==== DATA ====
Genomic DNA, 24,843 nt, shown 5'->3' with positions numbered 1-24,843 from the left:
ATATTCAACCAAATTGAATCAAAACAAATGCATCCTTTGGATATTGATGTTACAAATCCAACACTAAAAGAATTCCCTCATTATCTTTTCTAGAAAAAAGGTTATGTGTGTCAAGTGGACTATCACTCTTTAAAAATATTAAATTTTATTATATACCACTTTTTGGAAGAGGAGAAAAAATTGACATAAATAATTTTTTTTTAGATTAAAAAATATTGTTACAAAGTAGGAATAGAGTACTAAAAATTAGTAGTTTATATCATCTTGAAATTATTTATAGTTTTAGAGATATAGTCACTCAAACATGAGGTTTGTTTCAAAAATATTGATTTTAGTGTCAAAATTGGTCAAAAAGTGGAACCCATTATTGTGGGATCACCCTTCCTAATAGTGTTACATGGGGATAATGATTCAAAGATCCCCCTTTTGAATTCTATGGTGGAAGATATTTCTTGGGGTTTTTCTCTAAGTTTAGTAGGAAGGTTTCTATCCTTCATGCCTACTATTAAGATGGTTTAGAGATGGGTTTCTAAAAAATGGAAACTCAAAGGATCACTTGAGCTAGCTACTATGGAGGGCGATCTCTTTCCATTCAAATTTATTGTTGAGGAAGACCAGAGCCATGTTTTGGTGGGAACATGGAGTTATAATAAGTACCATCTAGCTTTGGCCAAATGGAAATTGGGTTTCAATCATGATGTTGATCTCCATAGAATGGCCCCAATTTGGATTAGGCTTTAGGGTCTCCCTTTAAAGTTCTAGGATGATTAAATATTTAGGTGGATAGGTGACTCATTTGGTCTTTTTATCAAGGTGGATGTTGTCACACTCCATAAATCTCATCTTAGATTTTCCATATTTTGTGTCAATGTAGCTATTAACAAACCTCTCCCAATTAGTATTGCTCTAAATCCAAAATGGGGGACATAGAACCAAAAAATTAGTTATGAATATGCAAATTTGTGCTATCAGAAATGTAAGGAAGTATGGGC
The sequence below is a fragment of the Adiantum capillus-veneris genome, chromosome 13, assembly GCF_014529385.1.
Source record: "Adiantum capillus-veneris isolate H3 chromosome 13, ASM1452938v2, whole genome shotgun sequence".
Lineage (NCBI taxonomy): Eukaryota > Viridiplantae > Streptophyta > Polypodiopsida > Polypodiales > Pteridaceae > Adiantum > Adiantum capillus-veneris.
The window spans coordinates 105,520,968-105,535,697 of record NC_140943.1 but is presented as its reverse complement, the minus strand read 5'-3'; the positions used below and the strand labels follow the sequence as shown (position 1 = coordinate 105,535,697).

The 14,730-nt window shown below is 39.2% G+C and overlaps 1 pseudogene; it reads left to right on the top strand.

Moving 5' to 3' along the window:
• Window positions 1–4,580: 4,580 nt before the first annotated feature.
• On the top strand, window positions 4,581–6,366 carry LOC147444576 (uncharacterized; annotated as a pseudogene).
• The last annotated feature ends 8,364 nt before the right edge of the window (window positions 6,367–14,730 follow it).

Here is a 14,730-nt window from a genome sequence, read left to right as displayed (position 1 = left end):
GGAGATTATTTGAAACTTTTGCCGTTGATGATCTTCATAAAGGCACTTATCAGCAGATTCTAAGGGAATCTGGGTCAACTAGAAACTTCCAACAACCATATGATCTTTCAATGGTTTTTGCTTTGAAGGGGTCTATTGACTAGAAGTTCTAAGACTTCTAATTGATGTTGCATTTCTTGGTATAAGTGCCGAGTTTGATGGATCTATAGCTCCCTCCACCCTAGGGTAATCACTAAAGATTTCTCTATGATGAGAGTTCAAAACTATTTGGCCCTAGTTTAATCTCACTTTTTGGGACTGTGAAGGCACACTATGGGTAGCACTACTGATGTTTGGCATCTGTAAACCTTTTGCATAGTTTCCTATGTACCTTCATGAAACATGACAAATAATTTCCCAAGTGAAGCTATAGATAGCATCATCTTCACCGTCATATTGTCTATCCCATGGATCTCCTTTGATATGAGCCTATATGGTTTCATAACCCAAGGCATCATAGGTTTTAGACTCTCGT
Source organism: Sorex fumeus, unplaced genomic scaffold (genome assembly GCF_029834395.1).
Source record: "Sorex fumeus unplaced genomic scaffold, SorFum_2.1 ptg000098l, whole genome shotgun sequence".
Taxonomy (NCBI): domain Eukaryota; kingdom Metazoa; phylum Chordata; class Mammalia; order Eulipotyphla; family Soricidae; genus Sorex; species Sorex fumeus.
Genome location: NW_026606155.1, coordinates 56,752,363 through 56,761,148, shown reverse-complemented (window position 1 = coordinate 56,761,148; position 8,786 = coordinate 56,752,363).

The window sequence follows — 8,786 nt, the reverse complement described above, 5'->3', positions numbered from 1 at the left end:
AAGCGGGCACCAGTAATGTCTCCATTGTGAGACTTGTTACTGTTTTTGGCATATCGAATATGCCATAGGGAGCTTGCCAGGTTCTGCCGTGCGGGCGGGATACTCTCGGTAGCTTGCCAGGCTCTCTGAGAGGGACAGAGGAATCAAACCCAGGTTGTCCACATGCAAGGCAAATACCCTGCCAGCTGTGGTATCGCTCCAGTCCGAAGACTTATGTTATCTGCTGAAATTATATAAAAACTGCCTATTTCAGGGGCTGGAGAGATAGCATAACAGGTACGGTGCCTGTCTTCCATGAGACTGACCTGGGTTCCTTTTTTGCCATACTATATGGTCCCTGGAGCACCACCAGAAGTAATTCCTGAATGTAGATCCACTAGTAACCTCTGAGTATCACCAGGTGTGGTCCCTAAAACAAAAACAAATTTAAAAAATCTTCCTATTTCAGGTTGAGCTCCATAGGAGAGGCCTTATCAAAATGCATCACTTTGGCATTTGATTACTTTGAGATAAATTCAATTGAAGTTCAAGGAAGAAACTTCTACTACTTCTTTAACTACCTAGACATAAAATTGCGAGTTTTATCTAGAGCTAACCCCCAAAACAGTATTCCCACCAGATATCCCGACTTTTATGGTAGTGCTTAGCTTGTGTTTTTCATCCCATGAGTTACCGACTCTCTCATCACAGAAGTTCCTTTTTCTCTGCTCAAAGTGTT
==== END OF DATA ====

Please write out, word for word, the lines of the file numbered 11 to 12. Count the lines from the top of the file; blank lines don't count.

• The last annotated feature ends 8,364 nt before the right edge of the window (window positions 6,367–14,730 follow it).

Here is a 14,730-nt window from a genome sequence, read left to right as displayed (position 1 = left end):